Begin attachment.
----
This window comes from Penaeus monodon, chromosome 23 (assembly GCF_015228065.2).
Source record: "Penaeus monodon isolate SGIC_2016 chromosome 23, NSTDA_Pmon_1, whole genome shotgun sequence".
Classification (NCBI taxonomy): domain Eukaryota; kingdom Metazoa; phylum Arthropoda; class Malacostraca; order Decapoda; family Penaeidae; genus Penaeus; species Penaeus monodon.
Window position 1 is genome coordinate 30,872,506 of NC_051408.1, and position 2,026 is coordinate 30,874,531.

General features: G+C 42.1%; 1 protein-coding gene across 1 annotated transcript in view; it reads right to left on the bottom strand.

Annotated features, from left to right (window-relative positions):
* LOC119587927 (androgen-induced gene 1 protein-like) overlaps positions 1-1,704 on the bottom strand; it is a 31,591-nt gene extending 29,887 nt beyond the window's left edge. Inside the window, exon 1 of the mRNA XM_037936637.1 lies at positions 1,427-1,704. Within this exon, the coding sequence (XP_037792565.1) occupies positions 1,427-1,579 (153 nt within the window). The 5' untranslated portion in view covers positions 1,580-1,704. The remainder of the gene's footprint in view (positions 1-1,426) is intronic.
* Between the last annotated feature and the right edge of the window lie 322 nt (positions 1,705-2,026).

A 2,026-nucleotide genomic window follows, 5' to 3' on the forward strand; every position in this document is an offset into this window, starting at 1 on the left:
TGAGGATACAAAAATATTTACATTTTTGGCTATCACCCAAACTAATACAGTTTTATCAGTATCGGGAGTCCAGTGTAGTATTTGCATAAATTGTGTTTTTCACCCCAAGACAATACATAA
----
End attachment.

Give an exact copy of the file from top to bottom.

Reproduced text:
This window comes from Penaeus monodon, chromosome 23 (assembly GCF_015228065.2).
Source record: "Penaeus monodon isolate SGIC_2016 chromosome 23, NSTDA_Pmon_1, whole genome shotgun sequence".
Classification (NCBI taxonomy): domain Eukaryota; kingdom Metazoa; phylum Arthropoda; class Malacostraca; order Decapoda; family Penaeidae; genus Penaeus; species Penaeus monodon.
Window position 1 is genome coordinate 30,872,506 of NC_051408.1, and position 2,026 is coordinate 30,874,531.

General features: G+C 42.1%; 1 protein-coding gene across 1 annotated transcript in view; it reads right to left on the bottom strand.

Annotated features, from left to right (window-relative positions):
* LOC119587927 (androgen-induced gene 1 protein-like) overlaps positions 1-1,704 on the bottom strand; it is a 31,591-nt gene extending 29,887 nt beyond the window's left edge. Inside the window, exon 1 of the mRNA XM_037936637.1 lies at positions 1,427-1,704. Within this exon, the coding sequence (XP_037792565.1) occupies positions 1,427-1,579 (153 nt within the window). The 5' untranslated portion in view covers positions 1,580-1,704. The remainder of the gene's footprint in view (positions 1-1,426) is intronic.
* Between the last annotated feature and the right edge of the window lie 322 nt (positions 1,705-2,026).

A 2,026-nucleotide genomic window follows, 5' to 3' on the forward strand; every position in this document is an offset into this window, starting at 1 on the left:
TGAGGATACAAAAATATTTACATTTTTGGCTATCACCCAAACTAATACAGTTTTATCAGTATCGGGAGTCCAGTGTAGTATTTGCATAAATTGTGTTTTTCACCCCAAGACAATACATAA